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It was the clash of the multi-hyphenate fashion titans at New York Fashion Week on Wednesday, with rapper-designer Kanye West showing his Adidas Yeezy Season 4 collection on the grounds of a former smallpox hospital on Roosevelt Island, and director-designer Tom Ford presenting his runway show hours later in the former Four Seasons restaurant.
What a culture clash it was, too, going from Kanye’s Roosevelt Island art piece (conceived with help from Vanessa Beecroft), to Ford’s Oscar party-style show. The day was a study in contrasts between fashion’s high and low, runway and street. The one unifying theme? Celebrity.
Kanye’s show was live-streamed on Tidal, the artist-owned music streaming service founded by Jay Z, of which Kanye is a founding member. There were rumors that he would use the fashion show to drop a new album, like he did last season, but he didn’t.
The Kardashian-Jenners dutifully sat front row, playing their roles in selling one of the family brands, wearing Yeezy tube dresses and crop tops. Working the social media angle, Kim Kardashian had already modeled Kanye’s key runway piece on her Instagram the night before — thigh high, see-through boots.
Pharrell, Desiigner, Russell Westbrook and more were on hand to watch the hourlong extravaganza, which started with a group of models in formation on the grass, dressed in various shades of Spandex, in what looked like a Spanx party. Eventually, a proper runway show began, featuring covetable street wear staples, including oversized bombers, camo flak jackets, slouchy sweat shorts and tube dresses. The only mystery? The surprising lack of sneakers, considering they are Yeezy’s bread-and-butter.
Decent clothes aside, the presentation raised eyebrows — and concerns. It was late, as in nearly two hours late, leaving guests crowded behind barricades in the afternoon heat. After the presentation began, the models suffered even more; some passed out. Another hobbled so badly in her boots on the final walk, it was like watching someone being tortured. Finally, Bergdorf Goodman fashion director Bruce Pask came to her rescue and helped her along.
Was it intentional? Were we all part of some sort of twisted psychological experiment testing the limits to fame? How much waiting, fainting and torturous heels would the fashion crowd withstand in the name of Kanye?
In the end, it seemed self-indulgent and unnecessary. Any artistic message was muddled in the execution. (The whole journey, start to finish, was five hours out of a busy day.) Even a few of Kanye’s close confidants looked bored.
Cut to midtown at cocktail hour. Ford set up his show to mimic an Oscar party, complete with a red carpet, and a seasoned Golden Globes vet working 22 cameras to film the runway show for a live stream at TomFord.com, moving seamlessly from runway to reaction shots from the crowd.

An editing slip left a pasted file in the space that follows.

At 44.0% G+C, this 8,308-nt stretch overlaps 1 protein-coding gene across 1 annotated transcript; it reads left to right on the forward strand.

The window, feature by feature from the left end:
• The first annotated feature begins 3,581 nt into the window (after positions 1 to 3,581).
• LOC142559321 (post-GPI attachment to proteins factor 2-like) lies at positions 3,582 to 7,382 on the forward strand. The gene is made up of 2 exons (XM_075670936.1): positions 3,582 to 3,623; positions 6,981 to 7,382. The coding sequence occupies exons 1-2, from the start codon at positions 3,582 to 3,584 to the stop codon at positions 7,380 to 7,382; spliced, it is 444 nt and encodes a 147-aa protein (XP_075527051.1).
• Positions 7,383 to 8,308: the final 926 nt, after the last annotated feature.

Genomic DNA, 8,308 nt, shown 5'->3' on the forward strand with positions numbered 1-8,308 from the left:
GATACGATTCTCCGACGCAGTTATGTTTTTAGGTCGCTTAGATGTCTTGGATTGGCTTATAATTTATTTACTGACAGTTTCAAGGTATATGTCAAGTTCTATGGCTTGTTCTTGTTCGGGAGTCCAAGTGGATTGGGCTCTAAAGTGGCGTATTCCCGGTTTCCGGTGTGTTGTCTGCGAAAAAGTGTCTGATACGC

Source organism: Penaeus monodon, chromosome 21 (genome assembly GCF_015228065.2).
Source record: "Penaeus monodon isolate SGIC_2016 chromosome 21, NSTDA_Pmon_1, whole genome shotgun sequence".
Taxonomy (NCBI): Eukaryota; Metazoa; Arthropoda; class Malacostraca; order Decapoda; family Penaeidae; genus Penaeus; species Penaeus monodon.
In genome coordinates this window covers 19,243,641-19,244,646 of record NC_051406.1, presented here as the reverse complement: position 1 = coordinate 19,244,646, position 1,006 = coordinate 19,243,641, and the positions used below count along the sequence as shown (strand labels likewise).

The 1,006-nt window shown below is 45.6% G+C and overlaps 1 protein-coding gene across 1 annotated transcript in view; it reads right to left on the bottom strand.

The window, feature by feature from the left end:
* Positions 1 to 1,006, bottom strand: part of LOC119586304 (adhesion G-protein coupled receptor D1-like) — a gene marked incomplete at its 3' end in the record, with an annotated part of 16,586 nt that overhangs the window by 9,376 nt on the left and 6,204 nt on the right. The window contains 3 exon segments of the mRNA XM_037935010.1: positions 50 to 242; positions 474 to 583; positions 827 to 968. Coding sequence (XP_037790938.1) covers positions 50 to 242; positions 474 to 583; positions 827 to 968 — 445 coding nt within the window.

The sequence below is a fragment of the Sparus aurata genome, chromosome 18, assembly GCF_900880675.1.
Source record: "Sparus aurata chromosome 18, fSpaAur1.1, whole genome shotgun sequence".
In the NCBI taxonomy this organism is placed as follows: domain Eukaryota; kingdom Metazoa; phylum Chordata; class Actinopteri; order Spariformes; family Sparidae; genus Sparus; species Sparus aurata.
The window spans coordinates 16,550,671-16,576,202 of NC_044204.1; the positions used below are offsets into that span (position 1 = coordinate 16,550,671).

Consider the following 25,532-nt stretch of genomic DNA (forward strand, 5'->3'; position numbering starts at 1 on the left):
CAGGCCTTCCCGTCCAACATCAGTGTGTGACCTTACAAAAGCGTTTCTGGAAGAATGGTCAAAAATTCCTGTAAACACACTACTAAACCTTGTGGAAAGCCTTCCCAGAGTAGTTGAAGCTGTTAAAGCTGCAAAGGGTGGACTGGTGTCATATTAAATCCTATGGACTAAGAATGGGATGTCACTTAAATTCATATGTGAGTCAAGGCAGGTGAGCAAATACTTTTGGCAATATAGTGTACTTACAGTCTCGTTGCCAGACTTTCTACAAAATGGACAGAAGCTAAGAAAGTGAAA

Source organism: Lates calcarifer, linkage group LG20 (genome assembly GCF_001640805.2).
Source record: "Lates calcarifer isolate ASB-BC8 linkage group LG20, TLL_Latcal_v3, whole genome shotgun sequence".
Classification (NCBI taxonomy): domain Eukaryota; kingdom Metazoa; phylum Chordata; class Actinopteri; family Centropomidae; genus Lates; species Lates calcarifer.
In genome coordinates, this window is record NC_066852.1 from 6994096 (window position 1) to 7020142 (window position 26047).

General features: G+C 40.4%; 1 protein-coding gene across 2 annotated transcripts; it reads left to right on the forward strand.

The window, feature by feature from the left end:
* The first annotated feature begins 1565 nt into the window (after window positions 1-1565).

Hollywood turned out in full force, including Rita Wilson, Neil Patrick Harris, Cindy Crawford and Jon Hamm. Not just there to party; many seemed to grasp the enormity of Ford’s leap with this show; he’s trying what’s known as ‘see now, buy now,’ meaning that the clothes shown on the runway Wednesday night are available for sale right now, not five months from now, which has been the norm in the fashion system.
The event was lovely, from the smoked-salmon appetizers, to the runway-show dessert. Instead of being held outside for hours behind barricades, all 180 guests were treated like celebrities, wined and dined, too. A lesson in class.
After dinner, the runway show began. The collection was sultry, sophisticated and it purred with lots of leopard spots. What was different than in past TF seasons is that the clothes didn’t seem to be trying so hard; they were more in service to the woman wearing them than the cinematic runway moment.
Don’t get me wrong; there was drama; a backless black gown slung with an oversized gold chain, for example, was pure ecstasy. But the hard edges had been smoothed out, which is appropriate for a collection that’s intended to be consumer-facing. If one had means, she might cherry pick a cognac leather top with ruched sleeves, a tweed skirt with leather tabs at the waist, a burnt orange sequin blouson dress, or even a velvet cage belt. This was Ford at his most approachable.
Though he may have enlisted the support of his talented friends, Ford is adamant that he keeps his two worlds, fashion and film, separate. He premiered his latest movie, Nocturnal Animals over the weekend in Toronto, but none of his clothes were in the film, and his runway show wasn’t an ad for it, either.
Of course, he was still using celebrity to sell clothes, just like Kanye. But there’s a difference between leveraging that interest and exploiting it.
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